While the themes and subject matter are universal, however, the film’s appeal is not. Playing as though an educational video one would watch in a classroom about a foreign country, Nance is unafraid to dissect and recombine his story with multiple animation styles, indifferently monotone narration, and chapter breaks more akin to a textbook than movie. He includes a short film created based upon 2006 footage of his and Namik’s friendship entitled How Would You Feel? as though a VHS tape to start and stop contextually within the feature length work constructed around it we’re watching now. Originally screened to audiences as a fictional depiction of longing and desire, this short is now a one-sided, intimately personal document of a crucial moment in their relationship—what it actually was at the time of its genesis.
We travel back and forth from the repetitive questioning of how we’d feel if the woman we loved canceled a scheduled date that may have officially (finally) sparked a romance to Nance’s in hindsight recollections and hypothesizes of why he felt as he did. Going as far back as his emotionally flawless childhood—The Cosby Effect—to be the beginning of his current insecurities, Nance also spans the multiple loves had and lost before ending at a reunion with Namik to confront her about her feelings and ask whether she felt betrayed watching How Would You Feel? or accepting of her complicity in his diary-like artistic endeavor. Details are gathered, insights are made, and love’s absence of concrete definition is projected via one man’s public depiction of thoughts and actions most hold sacredly secret.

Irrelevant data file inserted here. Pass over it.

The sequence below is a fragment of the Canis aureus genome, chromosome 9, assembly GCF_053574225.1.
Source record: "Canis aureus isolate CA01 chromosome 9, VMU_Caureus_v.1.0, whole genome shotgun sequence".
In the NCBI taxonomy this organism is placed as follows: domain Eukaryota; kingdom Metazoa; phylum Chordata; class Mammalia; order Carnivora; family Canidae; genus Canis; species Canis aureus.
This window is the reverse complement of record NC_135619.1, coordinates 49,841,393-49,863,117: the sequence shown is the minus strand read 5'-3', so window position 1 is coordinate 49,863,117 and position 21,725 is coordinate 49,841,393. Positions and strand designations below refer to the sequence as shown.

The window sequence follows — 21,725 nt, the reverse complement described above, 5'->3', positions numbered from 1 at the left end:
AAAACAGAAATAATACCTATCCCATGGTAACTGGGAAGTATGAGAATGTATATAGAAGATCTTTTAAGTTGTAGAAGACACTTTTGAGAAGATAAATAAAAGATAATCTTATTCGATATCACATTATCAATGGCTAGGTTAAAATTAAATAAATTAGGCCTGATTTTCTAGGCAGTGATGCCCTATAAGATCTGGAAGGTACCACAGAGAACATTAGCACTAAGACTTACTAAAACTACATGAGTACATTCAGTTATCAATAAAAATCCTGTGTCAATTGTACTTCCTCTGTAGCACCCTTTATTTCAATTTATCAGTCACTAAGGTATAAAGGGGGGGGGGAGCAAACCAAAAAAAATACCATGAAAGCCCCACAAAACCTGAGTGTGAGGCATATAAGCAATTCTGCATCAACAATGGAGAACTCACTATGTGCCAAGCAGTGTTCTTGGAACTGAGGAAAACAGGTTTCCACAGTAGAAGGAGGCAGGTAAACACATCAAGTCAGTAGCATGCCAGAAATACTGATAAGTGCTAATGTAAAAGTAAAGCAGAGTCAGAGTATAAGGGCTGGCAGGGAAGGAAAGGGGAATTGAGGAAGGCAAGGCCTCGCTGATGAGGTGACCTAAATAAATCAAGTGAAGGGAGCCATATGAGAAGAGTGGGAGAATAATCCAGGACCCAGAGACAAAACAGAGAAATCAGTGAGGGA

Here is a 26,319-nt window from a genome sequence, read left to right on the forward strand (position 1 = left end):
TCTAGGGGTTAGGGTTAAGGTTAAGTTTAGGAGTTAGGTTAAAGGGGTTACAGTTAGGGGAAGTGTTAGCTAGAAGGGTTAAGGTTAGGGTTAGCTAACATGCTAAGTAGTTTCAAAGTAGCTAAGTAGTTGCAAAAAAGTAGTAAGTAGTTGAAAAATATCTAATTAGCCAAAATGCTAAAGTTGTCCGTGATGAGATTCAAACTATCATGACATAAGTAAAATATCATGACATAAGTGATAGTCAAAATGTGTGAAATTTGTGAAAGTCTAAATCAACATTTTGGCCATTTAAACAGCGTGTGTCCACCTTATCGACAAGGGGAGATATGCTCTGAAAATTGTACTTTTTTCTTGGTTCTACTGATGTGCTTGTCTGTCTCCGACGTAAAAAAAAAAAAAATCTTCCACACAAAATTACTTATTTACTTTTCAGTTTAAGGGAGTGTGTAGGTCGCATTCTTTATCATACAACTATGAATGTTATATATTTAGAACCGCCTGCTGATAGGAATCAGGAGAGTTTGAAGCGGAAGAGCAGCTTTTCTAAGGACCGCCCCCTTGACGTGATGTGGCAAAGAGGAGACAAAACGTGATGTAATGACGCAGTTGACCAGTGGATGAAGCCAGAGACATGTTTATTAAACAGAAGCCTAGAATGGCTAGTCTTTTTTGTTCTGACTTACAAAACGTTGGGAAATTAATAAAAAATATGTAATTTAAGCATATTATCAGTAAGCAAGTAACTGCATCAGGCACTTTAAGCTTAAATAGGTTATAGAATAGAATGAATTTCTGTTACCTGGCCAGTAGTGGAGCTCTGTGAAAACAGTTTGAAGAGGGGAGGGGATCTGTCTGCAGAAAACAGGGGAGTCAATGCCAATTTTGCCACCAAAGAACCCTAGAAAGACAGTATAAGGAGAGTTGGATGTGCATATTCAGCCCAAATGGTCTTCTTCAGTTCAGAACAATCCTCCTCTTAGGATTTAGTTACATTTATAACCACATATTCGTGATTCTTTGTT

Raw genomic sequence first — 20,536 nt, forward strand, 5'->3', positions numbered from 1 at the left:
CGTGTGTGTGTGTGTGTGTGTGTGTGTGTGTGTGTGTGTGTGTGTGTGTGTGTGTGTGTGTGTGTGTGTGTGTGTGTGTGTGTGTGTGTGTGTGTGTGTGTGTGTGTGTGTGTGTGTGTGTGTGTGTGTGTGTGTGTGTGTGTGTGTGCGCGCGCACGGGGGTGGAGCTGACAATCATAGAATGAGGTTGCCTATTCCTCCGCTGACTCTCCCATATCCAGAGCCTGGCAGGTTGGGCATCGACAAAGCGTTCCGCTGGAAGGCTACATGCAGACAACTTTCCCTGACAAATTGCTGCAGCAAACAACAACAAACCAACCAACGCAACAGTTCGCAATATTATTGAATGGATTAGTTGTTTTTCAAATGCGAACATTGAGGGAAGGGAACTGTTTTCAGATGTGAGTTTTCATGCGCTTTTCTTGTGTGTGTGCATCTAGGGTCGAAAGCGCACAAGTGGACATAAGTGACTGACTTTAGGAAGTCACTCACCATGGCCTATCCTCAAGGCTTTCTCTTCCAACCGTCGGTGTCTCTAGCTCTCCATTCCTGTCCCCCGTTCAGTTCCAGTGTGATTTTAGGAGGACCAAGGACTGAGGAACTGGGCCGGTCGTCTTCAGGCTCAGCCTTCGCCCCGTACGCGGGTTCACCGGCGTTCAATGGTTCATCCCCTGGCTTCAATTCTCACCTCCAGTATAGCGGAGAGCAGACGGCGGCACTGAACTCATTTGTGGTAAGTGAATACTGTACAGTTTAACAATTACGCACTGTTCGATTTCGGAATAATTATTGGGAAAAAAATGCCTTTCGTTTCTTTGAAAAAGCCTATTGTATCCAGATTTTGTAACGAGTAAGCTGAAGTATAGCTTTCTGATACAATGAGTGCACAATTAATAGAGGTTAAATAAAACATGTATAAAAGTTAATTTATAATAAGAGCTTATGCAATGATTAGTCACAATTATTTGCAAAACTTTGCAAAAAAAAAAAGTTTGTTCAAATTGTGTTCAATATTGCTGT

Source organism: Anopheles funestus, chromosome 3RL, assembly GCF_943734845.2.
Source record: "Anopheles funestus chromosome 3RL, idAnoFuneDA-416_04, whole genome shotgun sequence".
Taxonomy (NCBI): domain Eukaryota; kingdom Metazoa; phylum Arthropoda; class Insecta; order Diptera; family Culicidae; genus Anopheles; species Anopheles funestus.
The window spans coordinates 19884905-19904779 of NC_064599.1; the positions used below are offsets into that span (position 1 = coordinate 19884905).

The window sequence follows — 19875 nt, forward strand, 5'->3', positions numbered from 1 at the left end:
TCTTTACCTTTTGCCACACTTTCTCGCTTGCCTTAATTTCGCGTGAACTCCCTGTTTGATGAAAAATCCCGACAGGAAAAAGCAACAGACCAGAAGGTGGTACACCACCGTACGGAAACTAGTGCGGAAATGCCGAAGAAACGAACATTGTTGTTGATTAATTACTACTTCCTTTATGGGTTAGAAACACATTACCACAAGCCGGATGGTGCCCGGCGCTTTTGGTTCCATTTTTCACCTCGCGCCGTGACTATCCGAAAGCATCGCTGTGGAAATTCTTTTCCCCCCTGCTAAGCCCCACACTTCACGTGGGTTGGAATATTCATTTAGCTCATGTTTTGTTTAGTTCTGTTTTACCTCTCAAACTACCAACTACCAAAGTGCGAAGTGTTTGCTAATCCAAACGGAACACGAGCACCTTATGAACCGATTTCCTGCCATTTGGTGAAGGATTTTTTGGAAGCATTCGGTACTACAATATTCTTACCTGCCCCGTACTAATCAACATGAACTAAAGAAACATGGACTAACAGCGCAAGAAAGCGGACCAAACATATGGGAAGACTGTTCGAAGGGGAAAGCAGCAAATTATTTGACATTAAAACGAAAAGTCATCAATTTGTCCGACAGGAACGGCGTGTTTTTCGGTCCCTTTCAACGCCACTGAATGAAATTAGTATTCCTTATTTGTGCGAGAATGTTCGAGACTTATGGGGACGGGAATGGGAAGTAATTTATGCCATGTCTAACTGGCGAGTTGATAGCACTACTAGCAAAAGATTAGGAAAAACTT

What is so fascinating about the work is Nance’s transparency juxtaposed by his refusal to call it documentary. We often hear mention about how it only gives us half the story—yes, the film talks about itself—and how its self-reflection can only serve to expose Nance to his mistakes and help him grow as a man and an artist. It’s fantastic to see Namik sitting down with him trying to explain her part in everything and call his short film and this by extension a picture of her life with his voice as soundtrack. She experienced everything onscreen yet is detached from its familiarity. Yes she is a main character but her story is completely different—as evidenced by the trailer for a yet to be made (fictional?) companion piece, Subtext. This is Nance’s alone.